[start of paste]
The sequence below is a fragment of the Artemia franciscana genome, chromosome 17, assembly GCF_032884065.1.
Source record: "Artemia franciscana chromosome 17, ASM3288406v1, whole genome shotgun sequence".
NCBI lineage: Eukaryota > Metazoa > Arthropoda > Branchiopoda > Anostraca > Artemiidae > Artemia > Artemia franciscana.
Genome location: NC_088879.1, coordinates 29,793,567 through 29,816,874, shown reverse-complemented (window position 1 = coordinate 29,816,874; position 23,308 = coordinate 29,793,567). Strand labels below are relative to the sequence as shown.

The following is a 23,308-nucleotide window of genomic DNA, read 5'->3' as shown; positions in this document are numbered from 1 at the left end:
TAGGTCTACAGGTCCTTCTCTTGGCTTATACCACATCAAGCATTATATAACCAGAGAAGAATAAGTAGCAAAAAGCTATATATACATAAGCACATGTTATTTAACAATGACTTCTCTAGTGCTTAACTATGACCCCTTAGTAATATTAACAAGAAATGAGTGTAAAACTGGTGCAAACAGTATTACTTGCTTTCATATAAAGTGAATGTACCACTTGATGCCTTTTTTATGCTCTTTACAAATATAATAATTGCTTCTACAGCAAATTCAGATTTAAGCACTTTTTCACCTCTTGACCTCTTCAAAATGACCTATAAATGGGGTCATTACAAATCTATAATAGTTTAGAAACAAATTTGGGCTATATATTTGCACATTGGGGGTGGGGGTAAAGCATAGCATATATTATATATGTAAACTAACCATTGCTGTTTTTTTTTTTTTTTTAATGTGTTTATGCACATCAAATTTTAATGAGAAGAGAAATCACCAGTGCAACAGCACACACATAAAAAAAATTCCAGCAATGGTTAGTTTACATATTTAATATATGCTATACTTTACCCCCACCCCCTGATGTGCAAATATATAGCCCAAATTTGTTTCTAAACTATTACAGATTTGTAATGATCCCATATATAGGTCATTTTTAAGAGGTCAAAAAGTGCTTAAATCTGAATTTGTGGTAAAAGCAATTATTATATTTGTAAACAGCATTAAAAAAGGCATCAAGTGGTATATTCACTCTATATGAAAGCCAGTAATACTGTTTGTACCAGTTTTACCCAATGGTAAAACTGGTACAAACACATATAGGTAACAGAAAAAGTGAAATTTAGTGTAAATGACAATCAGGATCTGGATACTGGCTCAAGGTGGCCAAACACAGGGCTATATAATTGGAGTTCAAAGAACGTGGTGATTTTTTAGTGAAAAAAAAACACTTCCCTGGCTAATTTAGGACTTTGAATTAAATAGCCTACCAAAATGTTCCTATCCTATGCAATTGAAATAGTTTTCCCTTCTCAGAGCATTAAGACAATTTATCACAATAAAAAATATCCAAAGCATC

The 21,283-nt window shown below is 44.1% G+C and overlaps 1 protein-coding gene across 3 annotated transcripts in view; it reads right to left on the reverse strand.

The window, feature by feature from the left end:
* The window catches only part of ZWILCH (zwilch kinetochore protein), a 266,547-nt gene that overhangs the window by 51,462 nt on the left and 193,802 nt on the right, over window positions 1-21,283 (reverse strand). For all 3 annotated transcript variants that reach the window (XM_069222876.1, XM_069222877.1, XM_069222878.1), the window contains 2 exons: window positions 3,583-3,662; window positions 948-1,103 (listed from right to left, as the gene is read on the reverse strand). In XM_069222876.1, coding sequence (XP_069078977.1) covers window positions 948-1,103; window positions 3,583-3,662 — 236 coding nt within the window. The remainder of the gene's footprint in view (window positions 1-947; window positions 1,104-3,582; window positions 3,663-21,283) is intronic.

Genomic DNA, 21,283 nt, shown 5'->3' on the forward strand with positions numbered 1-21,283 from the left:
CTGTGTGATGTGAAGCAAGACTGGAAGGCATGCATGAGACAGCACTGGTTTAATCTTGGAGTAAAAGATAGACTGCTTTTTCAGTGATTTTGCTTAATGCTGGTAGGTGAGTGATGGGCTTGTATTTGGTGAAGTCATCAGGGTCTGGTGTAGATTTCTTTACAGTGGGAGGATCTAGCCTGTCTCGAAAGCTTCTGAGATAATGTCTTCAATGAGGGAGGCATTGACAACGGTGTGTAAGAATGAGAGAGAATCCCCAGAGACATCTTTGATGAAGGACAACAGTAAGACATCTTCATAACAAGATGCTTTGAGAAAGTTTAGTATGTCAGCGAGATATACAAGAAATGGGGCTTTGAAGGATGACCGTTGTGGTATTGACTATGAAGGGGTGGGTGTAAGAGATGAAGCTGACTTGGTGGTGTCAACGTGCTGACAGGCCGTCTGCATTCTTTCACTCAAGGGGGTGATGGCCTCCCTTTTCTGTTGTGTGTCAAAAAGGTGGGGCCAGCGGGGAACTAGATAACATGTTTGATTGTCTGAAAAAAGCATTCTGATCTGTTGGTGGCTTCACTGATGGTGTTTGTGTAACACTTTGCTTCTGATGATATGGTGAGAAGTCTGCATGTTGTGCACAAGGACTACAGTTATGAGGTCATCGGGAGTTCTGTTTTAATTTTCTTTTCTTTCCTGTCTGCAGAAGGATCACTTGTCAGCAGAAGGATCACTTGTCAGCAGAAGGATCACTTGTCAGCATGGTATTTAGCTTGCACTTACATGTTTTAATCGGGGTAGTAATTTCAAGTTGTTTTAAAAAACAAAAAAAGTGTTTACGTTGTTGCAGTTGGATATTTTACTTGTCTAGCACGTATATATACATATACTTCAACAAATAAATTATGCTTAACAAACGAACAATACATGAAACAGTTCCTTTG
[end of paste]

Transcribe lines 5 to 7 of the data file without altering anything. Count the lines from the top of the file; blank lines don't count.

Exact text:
The following is a 23,308-nucleotide window of genomic DNA, read 5'->3' as shown; positions in this document are numbered from 1 at the left end:
TAGGTCTACAGGTCCTTCTCTTGGCTTATACCACATCAAGCATTATATAACCAGAGAAGAATAAGTAGCAAAAAGCTATATATACATAAGCACATGTTATTTAACAATGACTTCTCTAGTGCTTAACTATGACCCCTTAGTAATATTAACAAGAAATGAGTGTAAAACTGGTGCAAACAGTATTACTTGCTTTCATATAAAGTGAATGTACCACTTGATGCCTTTTTTATGCTCTTTACAAATATAATAATTGCTTCTACAGCAAATTCAGATTTAAGCACTTTTTCACCTCTTGACCTCTTCAAAATGACCTATAAATGGGGTCATTACAAATCTATAATAGTTTAGAAACAAATTTGGGCTATATATTTGCACATTGGGGGTGGGGGTAAAGCATAGCATATATTATATATGTAAACTAACCATTGCTGTTTTTTTTTTTTTTTTAATGTGTTTATGCACATCAAATTTTAATGAGAAGAGAAATCACCAGTGCAACAGCACACACATAAAAAAAATTCCAGCAATGGTTAGTTTACATATTTAATATATGCTATACTTTACCCCCACCCCCTGATGTGCAAATATATAGCCCAAATTTGTTTCTAAACTATTACAGATTTGTAATGATCCCATATATAGGTCATTTTTAAGAGGTCAAAAAGTGCTTAAATCTGAATTTGTGGTAAAAGCAATTATTATATTTGTAAACAGCATTAAAAAAGGCATCAAGTGGTATATTCACTCTATATGAAAGCCAGTAATACTGTTTGTACCAGTTTTACCCAATGGTAAAACTGGTACAAACACATATAGGTAACAGAAAAAGTGAAATTTAGTGTAAATGACAATCAGGATCTGGATACTGGCTCAAGGTGGCCAAACACAGGGCTATATAATTGGAGTTCAAAGAACGTGGTGATTTTTTAGTGAAAAAAAAACACTTCCCTGGCTAATTTAGGACTTTGAATTAAATAGCCTACCAAAATGTTCCTATCCTATGCAATTGAAATAGTTTTCCCTTCTCAGAGCATTAAGACAATTTATCACAATAAAAAATATCCAAAGCATC

The 21,283-nt window shown below is 44.1% G+C and overlaps 1 protein-coding gene across 3 annotated transcripts in view; it reads right to left on the reverse strand.